on was sent out to cut the Weldon and South Side Road; and at the Petersburg campaign his cavalry participated actively, making many valiant assaults on the Federal lines. Before the surrender of Appomattox, General Lee with his cavalry aided General Gordon in keeping back the Union advances and protecting the wagon-trains of the Confederate army. He was paroled at Appomattox Court House, April 9, 1865, and died at Ravensworth, Fairfax County, Virginia, October 15, 1891. Major-General George Washington Custis Lee (U. S.M. A. 1854) was born at Fortress Monroe, Virginia, September 16, 1832, and was the eldest son of General Robert E. Lee. Upon graduation from the United States Military Academy he joined the corps of engineers, in which he served until May 2, 1861, when he resigned to enter the Confederate Army. The greater part of his service was as aide to President Jefferson Davis. He was appointed major-general serving with the volunteer troops with temporary rank on Februa
Cambridge History of American Literature: volume 1, Colonial and Revolutionary Literature: Early National Literature: Part I (ed. Trent, William Peterfield, 1862-1939., Erskine, John, 1879-1951., Sherman, Stuart Pratt, 1881-1926., Van Doren, Carl, 1885-1950.), Chapter 2: the early drama, 1756-1860 (search)
delphia, under the encouragement of Edwin Forrest and others, a group of dramatists arose whose work became widely known both at home and abroad. For the year 1829-30 Durang lists nine plays by American writers, among them Pocahontas by George Washington Custis and John Kerr's first draft of Rip Van Winkle. In 1829 Forrest produced the Indian play of Metamora by John Augustus Stone, an actor who lived during his creative period in Philadelphia. The play was a bit bombastic and the speeches ramas, of which the most important are Stone's Metamora, Bird's Oralloossa, and the series of plays dealing with the Pocahontas theme. The best of these are The Indian Princess by Barker (1808), Pocahontas or the settlers of Virginia by George Washington Custis, first played in Philadelphia, 16 January, 1830, Pocahontas, by Robert Dale Owen, acted first 8 February, 1838, in New York, with-Charlotte Cushman as Rolfe, and The forest Princess, by Charlotte Barnes Conner, acted in Philadelphia, 16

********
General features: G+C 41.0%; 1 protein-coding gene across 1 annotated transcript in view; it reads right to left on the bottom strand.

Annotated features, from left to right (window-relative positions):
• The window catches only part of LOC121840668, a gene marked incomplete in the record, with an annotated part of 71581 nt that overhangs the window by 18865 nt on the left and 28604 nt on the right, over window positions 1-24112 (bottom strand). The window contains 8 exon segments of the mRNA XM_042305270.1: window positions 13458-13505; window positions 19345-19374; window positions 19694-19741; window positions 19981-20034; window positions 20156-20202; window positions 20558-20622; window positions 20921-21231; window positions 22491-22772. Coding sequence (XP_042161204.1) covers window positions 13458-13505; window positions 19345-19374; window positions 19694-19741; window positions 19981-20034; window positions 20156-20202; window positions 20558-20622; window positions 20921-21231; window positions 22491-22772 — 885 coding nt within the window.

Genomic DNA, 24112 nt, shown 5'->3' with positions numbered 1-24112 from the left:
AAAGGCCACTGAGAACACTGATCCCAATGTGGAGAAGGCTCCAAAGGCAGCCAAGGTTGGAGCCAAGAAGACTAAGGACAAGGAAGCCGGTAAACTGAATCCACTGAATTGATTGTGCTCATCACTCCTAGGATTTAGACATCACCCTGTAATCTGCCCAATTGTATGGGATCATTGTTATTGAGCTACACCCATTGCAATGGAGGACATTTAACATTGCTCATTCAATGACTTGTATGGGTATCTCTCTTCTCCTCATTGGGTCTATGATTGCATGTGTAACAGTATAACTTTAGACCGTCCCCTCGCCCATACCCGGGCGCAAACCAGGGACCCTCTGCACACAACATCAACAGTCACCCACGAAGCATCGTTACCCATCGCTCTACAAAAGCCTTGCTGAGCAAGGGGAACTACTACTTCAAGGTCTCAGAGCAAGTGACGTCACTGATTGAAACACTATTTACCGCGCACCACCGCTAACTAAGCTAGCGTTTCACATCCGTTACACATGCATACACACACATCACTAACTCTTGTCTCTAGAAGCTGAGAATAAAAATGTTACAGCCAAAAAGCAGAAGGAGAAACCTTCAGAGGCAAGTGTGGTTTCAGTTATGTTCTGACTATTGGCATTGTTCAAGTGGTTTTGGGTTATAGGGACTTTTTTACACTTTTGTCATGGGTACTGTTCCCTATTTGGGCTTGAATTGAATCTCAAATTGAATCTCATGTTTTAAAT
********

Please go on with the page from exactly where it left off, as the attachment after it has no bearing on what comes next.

Cambridge History of American Literature: volume 1, Colonial and Revolutionary Literature: Early National Literature: Part I (ed. Trent, William Peterfield, 1862-1939., Erskine, John, 1879-1951., Sherman, Stuart Pratt, 1881-1926., Van Doren, Carl, 1885-1950.), Index. (search)
Crafts, William, 237 Cranch, Christopher P., 333, 341 Crater, the, 302 Crayon sketches, 241 Crevecoeur, St. Jean de, 184, 189, 190, 191, 198-201, 211, 212 Crisis, the, 144, 145 Criterion, the, 244 Critique of practical reason, 334 Critique of pure reason, 334 Croaker and Co., 281 Crockett, David, 319 Cromwell,--4, 5, 41 Cruse, Peter Hoffman, 311 Culprit Fay, 281 Curiosa Americana, 55 Curtis, G. W., 345 Curwen, Alice, 8 Cushman, Charlotte, 225 Custis, George Washington, 221, 225 D D'Alembert, 91 Daly, Augustin, 229 Daly, Charles P., 216 n. Damsel of Darien, 317 Dana, Richard Henry, 240, 262, 269, 269 n., 276, 278, 321, 345 Danse Canadienne, 188 Dante, 174, 264 Darby, William, 189 Davenant, 157 Davenport, E. L., 223, 224 Davis, John, 202, 234, 291 Day of doom, the, 156, 157 Days (Emerson), 359 Deane, Charles, 20 Death (Porteus), 263, 263 n. Death of Schiller, the, 270 n. Death of slavery, the, 2